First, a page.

Implementing a US Carbon Tax
Challenges and Debates
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Although the future extent and effects of global climate change remain uncertain, the expected damages are not zero, and risks of serious environmental and macroeconomic consequences rise with increasing atmospheric greenhouse gas concentrations. Despite the uncertainties, reducing emissions now makes sense, and a carbon tax is the simplest, most effective, and least costly way to do this. At the same time, a carbon tax would provide substantial new revenues which may be badly needed, given historically high debt-to-GDP levels, pressures on social security and medical budgets, and calls to reform taxes on personal and corporate income.
This book is about the practicalities of introducing a carbon tax, set against the broader fiscal context. It consists of thirteen chapters, written by leading experts, covering the full range of issues policymakers would need to understand, such as the revenue potential of a carbon tax, how the tax can be administered, the advantages of carbon taxes over other mitigation instruments and the environmental and macroeconomic impacts of the tax.
A carbon tax can work in the United States. This volume shows how, by laying out sound design principles, opportunities for broader policy reforms, and feasible solutions to specific implementation challenges.
Table of Contents
1. Carbon Taxes as Part of the Fiscal Solution 2. Choosing among Mitigation Instruments: How Strong is the Case for a US Carbon Tax? 3. Administration of a US Carbon Tax 4. Carbon Taxes to Achieve Emissions Targets – Insights from EMF 24 5. Macroeconomic Effects of Carbon Taxes 6. The Distributional Burden of a Carbon Tax: Evidence and Implications for Policy 7. Offsetting a Carbon Tax’s Burden on Low-Income Households 8. Carbon Taxes and Corporate Tax Reform 9. Carbon Taxes and Energy Intensive Trade Exposed Industries: Impacts and Options 10. The Role of Energy Technology Policy Alongside Carbon Pricing 11. Mixing It Up: Power Sector Energy and Regional and Regulatory Climate Policies in the Presence of a Carbon Tax 12. Implications of Carbon Taxes for Transportation Policies 13. Comparing Countries’ Climate Mitigation Efforts in a Post-Kyoto World
Ian Parry is Principal Environmental Fiscal Policy Expert in the Fiscal Affairs Department of the IMF
Adele Morris is a fellow and policy director for Climate and Energy Economics at the Brookings Institution.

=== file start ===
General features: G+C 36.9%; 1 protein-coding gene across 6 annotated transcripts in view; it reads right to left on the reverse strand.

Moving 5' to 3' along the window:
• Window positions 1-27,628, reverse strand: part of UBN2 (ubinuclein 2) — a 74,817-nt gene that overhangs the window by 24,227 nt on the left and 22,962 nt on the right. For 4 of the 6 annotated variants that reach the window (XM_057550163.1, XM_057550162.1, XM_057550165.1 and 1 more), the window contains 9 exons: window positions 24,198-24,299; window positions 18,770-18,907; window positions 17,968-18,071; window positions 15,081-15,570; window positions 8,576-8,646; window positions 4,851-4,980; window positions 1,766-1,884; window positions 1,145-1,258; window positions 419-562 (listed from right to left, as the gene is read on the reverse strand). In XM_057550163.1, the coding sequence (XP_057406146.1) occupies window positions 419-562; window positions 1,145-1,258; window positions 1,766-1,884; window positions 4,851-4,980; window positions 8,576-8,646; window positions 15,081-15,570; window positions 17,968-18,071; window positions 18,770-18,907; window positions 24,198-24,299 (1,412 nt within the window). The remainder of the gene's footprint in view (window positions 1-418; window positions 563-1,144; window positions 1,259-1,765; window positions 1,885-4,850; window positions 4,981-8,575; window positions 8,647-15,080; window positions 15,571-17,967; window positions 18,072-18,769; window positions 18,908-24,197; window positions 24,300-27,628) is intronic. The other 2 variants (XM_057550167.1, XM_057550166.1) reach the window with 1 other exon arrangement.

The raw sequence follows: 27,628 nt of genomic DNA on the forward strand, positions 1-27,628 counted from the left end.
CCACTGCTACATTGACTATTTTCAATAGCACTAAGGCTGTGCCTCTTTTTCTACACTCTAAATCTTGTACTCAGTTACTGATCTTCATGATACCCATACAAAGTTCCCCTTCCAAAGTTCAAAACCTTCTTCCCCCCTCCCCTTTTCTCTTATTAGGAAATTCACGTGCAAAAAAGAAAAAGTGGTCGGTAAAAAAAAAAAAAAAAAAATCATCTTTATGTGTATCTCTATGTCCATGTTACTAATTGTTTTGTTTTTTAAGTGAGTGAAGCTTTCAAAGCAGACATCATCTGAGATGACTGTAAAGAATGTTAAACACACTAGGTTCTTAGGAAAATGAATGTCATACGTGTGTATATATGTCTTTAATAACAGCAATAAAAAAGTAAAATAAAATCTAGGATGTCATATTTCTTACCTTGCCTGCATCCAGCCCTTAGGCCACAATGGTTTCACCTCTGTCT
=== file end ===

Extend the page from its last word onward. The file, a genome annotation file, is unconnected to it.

Roberton C. Williams III is a Professor in the Department of Agricultural and Resource Economics at the University of Maryland, Senior Fellow and Director of Academic Programs at Resources for the Future, and a Research Associate of the National Bureau of Economic Research.
‘Government debt and global climate change are two of the great problems of our time. Carbon taxation uniquely has the potential to address both. But as always the devil is in the details. This important volume is lucid, comprehensive and acute on all the issues bearing on the decision to implement carbon taxes. It will be an essential resource in the debates to come.’ — Larry Summers, President Emeritus and Charles W. Eliot Professor, Harvard University, USA
‘There is little doubt in my mind that for dealing for global climate change, the best policy includes a tax on carbon emissions. This new volume edited by Parry, Morris, and Williams dives into the details to help make this simple and sensible policy a reality.’ — N. Gregory Mankiw, Professor of Economics, Harvard University, USA
‘This important and timely book of papers by a distinguished bipartisan group of economists lays out the case for a carbon tax as the most effective and efficient way to reduce carbon emissions while generating a large fiscal dividend. The papers tackle the most challenging questions about a carbon tax including its size, and how to offset its potential negative effects on low-income households, economic growth and competitiveness. The book’s overarching conclusion is that a well-designed carbon tax would have significant benefits for the environment, for the long-run fiscal outlook, and for economic growth.’ — Laura Tyson, Professor of Business Administration and Economics, and Director, Institute for Business & Social Impact, Haas Business and Public Policy Group, University of California at Berkeley, USA